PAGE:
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Video: Things went wrong.  The journalist tries to implicate the president and gets a historical reversal

Video: Things went wrong. The journalist tries to implicate the president and gets a historical reversal

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Things went bad. Hey Big corporate journalism He has a habit of raising his tone in interviews, as if the interviewee had to bracket his dignity just to take advantage of the “generous space” provided by the network. Even more so if the interviewee is the president of a small country.

But, sometimes, the interviewee does not accept the subject role they are trying to impose on him and subtly attacks him, as party leader. Guyana, Irfan AliThis was during his interview on the program Difficult talkfrom BBCby Lt. Col. Steven Sackur.

Assuming the role of coloniser, as if he were still dealing with a subject of the former British colony, Sakkur wanted to teach President Ali a lesson about climate problems, criticizing the country's choice to explore Guyana's recently discovered billion-dollar oil reserves, which it had diverted in “Dubai“From South America.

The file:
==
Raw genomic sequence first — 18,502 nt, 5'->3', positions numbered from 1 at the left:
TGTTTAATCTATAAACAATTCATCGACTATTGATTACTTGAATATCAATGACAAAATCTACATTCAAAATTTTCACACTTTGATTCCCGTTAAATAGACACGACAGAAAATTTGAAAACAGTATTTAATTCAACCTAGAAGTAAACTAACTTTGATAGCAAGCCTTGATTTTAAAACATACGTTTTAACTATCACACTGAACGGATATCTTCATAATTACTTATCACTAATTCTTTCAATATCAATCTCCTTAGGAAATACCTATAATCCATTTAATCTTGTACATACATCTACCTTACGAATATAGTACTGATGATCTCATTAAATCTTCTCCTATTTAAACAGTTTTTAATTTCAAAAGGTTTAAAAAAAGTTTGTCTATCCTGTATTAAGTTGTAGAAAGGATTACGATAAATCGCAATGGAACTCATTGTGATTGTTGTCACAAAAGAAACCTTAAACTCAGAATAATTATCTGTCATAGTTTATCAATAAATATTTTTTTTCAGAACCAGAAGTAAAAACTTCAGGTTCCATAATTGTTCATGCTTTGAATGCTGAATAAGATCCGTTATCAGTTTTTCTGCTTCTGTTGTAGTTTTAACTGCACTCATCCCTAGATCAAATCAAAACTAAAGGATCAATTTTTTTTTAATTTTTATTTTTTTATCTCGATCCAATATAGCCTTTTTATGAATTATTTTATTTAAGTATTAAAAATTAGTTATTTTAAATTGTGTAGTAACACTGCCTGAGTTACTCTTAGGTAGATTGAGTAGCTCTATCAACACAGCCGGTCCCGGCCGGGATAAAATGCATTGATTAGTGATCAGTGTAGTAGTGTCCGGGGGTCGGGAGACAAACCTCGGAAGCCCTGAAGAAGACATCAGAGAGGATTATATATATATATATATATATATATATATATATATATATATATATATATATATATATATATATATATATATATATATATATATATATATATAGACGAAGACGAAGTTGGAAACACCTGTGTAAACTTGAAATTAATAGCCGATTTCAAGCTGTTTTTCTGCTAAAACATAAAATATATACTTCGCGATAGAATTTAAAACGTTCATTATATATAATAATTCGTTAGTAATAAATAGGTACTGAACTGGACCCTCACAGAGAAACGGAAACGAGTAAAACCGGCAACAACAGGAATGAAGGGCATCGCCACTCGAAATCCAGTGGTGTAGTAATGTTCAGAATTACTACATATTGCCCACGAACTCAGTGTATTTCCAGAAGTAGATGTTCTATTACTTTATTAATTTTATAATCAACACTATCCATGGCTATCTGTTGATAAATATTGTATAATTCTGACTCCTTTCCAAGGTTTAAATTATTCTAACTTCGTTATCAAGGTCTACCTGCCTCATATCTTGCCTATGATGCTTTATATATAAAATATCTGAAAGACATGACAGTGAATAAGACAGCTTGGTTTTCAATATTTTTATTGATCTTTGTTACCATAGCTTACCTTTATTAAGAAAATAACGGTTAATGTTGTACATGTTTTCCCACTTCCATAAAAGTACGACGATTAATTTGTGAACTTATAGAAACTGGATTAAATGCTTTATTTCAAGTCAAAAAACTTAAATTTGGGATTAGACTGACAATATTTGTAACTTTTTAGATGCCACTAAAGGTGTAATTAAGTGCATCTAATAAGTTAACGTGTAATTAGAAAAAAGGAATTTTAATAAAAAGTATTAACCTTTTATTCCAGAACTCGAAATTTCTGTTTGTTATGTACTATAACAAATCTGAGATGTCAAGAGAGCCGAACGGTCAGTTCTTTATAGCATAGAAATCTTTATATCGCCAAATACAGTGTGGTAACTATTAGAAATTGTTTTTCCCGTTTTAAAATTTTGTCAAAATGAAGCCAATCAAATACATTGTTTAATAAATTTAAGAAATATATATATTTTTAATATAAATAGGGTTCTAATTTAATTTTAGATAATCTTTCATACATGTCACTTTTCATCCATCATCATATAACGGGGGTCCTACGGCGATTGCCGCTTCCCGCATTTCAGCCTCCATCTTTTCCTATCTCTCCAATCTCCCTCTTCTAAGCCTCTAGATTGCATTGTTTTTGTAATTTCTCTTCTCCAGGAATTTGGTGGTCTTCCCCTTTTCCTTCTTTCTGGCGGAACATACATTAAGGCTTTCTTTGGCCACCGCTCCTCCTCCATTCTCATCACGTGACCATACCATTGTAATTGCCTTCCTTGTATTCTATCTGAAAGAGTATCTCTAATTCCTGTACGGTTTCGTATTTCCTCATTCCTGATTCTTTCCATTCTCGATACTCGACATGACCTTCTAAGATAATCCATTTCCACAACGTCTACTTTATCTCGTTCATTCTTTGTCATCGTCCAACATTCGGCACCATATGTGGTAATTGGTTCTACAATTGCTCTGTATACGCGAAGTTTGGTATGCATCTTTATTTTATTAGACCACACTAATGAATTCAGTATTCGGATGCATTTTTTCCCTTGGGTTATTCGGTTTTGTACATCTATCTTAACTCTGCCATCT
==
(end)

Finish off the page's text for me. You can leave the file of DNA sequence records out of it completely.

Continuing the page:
With the discovery of huge reserves of… petroleumGuyana has an estimated reserve of 17 billion barrels – larger than Brazil's estimated reserves of 14 billion barrels – and is experiencing an economic boom.

Citing reports, Sackur said oil and gas extraction would increase carbon emissions off the coast of Guyana by two billion tons.

With typical British sarcasm, the presenter wondered if Guyana's president had participated in the recent climate summit in Dubai, COP28, and almost treated him as a climate outsider. Ali interrupted:

“Let me stop you here. Did you know that Guyana's forests are the size of England and Scotland combined? A forest that stores 19.5 gigatonnes of carbon. Forests that we have kept alive.”

Sakkur tried to respond, but President Irfaan Ali continued to respond with arguments to the usual accusations of the so-called major Western countries, which almost destroyed the planet and now want to teach developing countries what they should and should not do, while they continue to do so. Burn oil at will.

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How the President LulaDuring the United Nations Climate Change Conference (COP28), which called on developed countries to take responsibility, the President of Guyana taught the former colonizers a lesson.

Watch the real massacre.

Antonio Mello is the author of “ELA”, “Madame Flaubert” and others, and he writes on the Mello blog and here on the forum. Discover and learn how to purchase Milo's books